That Other Alleged Cult

There are religious cults, of course. I read the book Going Clear: Scientology, Hollywood, and the Prison of Belief (Knopf, 2013) a few years back. Now that’s a cult. I suppose you could say that’s an extreme cult, and try to argue that the LDS Church is a mild cult or a church that’s a little bit cultish, but that seems like just a way to put the “cult” label on an outfit that just isn’t a cult. Contrast the stories of the extreme measures an involved Scientologist has to take to get out of the organization (read the book for examples) with what a Mormon has to do to leave the Church: you can do it informally by just not attending anymore and saying “No” about three dozen times to phone calls and emails. Or you can send a verified letter. It’s not that tough.

There’s a counter-argument, of course. Using terms from the above discussion, you can argue that the Church has an ideology (various doctrines, policies, and values); it identifies heretics and enemies; and it employs fundamentalist thinking. To that extent, maybe it’s a mild cult. But real cults don’t last two hundred years and don’t get bigger and wealthier every decade for two hundred years.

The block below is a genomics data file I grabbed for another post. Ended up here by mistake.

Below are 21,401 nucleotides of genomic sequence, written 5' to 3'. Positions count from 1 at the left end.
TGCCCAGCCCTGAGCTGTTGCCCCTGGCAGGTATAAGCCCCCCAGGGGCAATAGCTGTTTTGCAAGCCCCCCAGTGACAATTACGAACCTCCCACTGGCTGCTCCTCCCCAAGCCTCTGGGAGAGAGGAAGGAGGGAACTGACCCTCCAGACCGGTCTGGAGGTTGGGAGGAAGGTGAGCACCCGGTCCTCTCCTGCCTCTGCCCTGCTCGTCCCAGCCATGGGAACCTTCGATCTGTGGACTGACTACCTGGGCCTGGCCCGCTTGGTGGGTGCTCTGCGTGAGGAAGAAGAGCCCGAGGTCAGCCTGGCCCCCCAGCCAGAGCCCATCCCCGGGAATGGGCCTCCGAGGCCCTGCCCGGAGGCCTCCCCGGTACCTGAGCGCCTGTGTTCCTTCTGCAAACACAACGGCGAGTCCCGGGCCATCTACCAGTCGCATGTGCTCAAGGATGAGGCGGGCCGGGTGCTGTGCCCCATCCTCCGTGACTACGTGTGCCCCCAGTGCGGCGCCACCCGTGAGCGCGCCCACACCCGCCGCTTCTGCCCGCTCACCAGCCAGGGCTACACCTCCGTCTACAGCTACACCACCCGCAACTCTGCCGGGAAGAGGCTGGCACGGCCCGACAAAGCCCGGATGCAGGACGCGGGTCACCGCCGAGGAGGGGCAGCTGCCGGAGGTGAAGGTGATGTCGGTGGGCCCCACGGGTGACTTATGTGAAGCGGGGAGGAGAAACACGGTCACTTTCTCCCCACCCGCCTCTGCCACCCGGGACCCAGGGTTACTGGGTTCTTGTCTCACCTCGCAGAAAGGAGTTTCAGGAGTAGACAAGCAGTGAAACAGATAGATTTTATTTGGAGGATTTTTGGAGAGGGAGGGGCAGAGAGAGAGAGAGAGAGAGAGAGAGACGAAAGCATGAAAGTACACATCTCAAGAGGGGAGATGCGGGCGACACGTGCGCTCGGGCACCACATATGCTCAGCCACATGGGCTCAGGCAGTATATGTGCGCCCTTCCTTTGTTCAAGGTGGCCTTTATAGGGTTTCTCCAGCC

A more relevant argument here is the extent to which the Trump/Republican cult has damaged the Church. And let’s be honest: The emergence of a Trump/Republican cult has damaged the Church. You can see it in the nutty statements you hear from some of your fellow ward members. You can see it in the long delay in 2020 before LDS leaders issued their standard statement of congratulation to the newly elected US President. You can see it in the carefully hedged statements made by LDS leaders about masking and vaccines over the last year. You can see it in the reaction of most conservative LDS who, after decades of complaining that liberal-leaning members use a cafeteria approach to LDS doctrine and policy, suddenly find themselves doing the same thing.

And so the next round of discussion, after acknowledging that the Trump/Republican cult has damaged the Church, is: Can the Church recover? That’s a serious question. It’s obvious now that society will never get back to the “old normal,” and it is not clear what the “new normal” is going to be. Getting there is an ugly and messy process. What is the Church’s “new normal” going to be? I think that masks and social distancing in sacrament meeting aren’t the real story here. Those practices may come and go at various stakes, depending on local circumstances and local leadership (and there are lots of Trumpers in LDS local leadership; in some places it’s almost a requirement). I’m talking about the unseen but real changes in the culture and the thinking and the discourse, imported into LDS culture from the Trump/Republican cult. I’m sure some readers have felt the change and are no longer excited or interested or even comfortable attending LDS church services these days. Because the Church is changed. I feel it in the water. I feel it in the earth. I smell it in the air. Much that once was is lost.